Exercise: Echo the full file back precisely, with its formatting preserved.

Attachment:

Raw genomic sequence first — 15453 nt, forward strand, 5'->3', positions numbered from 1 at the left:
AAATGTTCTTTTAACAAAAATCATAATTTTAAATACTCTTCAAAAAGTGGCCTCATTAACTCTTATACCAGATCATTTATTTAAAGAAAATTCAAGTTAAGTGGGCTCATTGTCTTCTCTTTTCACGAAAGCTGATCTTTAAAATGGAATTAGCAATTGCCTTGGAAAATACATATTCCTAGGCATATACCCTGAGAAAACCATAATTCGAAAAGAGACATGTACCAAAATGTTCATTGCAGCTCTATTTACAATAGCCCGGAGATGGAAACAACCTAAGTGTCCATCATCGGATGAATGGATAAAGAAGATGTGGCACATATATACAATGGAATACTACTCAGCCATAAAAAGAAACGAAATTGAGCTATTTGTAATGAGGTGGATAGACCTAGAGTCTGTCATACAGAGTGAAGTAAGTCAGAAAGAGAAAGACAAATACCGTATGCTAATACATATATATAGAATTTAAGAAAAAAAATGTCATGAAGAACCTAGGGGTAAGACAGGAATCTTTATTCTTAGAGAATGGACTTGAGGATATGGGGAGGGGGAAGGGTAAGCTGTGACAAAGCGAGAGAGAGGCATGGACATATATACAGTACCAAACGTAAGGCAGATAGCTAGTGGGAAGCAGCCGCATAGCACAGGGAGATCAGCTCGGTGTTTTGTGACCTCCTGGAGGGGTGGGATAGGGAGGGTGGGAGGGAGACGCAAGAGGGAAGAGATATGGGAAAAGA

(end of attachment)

Raw genomic sequence first — 15453 nt, forward strand, 5'->3', positions numbered from 1 at the left:
AAATGTTCTTTTAACAAAAATCATAATTTTAAATACTCTTCAAAAAGTGGCCTCATTAACTCTTATACCAGATCATTTATTTAAAGAAAATTCAAGTTAAGTGGGCTCATTGTCTTCTCTTTTCACGAAAGCTGATCTTTAAAATGGAATTAGCAATTGCCTTGGAAAATACATATTCCTAGGCATATACCCTGAGAAAACCATAATTCGAAAAGAGACATGTACCAAAATGTTCATTGCAGCTCTATTTACAATAGCCCGGAGATGGAAACAACCTAAGTGTCCATCATCGGATGAATGGATAAAGAAGATGTGGCACATATATACAATGGAATACTACTCAGCCATAAAAAGAAACGAAATTGAGCTATTTGTAATGAGGTGGATAGACCTAGAGTCTGTCATACAGAGTGAAGTAAGTCAGAAAGAGAAAGACAAATACCGTATGCTAATACATATATATAGAATTTAAGAAAAAAAATGTCATGAAGAACCTAGGGGTAAGACAGGAATCTTTATTCTTAGAGAATGGACTTGAGGATATGGGGAGGGGGAAGGGTAAGCTGTGACAAAGCGAGAGAGAGGCATGGACATATATACAGTACCAAACGTAAGGCAGATAGCTAGTGGGAAGCAGCCGCATAGCACAGGGAGATCAGCTCGGTGTTTTGTGACCTCCTGGAGGGGTGGGATAGGGAGGGTGGGAGGGAGACGCAAGAGGGAAGAGATATGGGAAAAGA